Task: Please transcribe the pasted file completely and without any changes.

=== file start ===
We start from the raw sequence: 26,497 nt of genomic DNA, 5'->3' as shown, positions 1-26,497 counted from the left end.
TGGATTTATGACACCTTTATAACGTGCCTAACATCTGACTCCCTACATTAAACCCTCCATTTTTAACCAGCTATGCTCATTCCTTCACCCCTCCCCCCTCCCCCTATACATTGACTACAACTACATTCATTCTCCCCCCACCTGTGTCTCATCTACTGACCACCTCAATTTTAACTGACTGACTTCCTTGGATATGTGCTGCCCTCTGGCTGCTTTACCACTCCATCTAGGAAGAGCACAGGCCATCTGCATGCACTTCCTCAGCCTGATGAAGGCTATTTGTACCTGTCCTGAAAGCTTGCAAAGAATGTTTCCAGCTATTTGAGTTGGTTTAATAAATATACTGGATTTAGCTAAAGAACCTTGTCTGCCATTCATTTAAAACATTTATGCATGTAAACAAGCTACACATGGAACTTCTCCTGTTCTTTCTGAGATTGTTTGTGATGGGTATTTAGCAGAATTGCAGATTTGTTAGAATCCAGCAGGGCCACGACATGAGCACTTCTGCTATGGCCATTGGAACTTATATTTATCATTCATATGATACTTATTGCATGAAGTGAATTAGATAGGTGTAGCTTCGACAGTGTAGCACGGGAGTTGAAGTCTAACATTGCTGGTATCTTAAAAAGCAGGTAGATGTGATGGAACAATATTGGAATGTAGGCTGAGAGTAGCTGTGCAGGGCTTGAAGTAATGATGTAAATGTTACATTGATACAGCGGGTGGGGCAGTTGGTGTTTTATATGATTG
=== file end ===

We start from the raw sequence: 26,497 nt of genomic DNA, 5'->3' as shown, positions 1-26,497 counted from the left end.
TGGATTTATGACACCTTTATAACGTGCCTAACATCTGACTCCCTACATTAAACCCTCCATTTTTAACCAGCTATGCTCATTCCTTCACCCCTCCCCCCTCCCCCTATACATTGACTACAACTACATTCATTCTCCCCCCACCTGTGTCTCATCTACTGACCACCTCAATTTTAACTGACTGACTTCCTTGGATATGTGCTGCCCTCTGGCTGCTTTACCACTCCATCTAGGAAGAGCACAGGCCATCTGCATGCACTTCCTCAGCCTGATGAAGGCTATTTGTACCTGTCCTGAAAGCTTGCAAAGAATGTTTCCAGCTATTTGAGTTGGTTTAATAAATATACTGGATTTAGCTAAAGAACCTTGTCTGCCATTCATTTAAAACATTTATGCATGTAAACAAGCTACACATGGAACTTCTCCTGTTCTTTCTGAGATTGTTTGTGATGGGTATTTAGCAGAATTGCAGATTTGTTAGAATCCAGCAGGGCCACGACATGAGCACTTCTGCTATGGCCATTGGAACTTATATTTATCATTCATATGATACTTATTGCATGAAGTGAATTAGATAGGTGTAGCTTCGACAGTGTAGCACGGGAGTTGAAGTCTAACATTGCTGGTATCTTAAAAAGCAGGTAGATGTGATGGAACAATATTGGAATGTAGGCTGAGAGTAGCTGTGCAGGGCTTGAAGTAATGATGTAAATGTTACATTGATACAGCGGGTGGGGCAGTTGGTGTTTTATATGATTG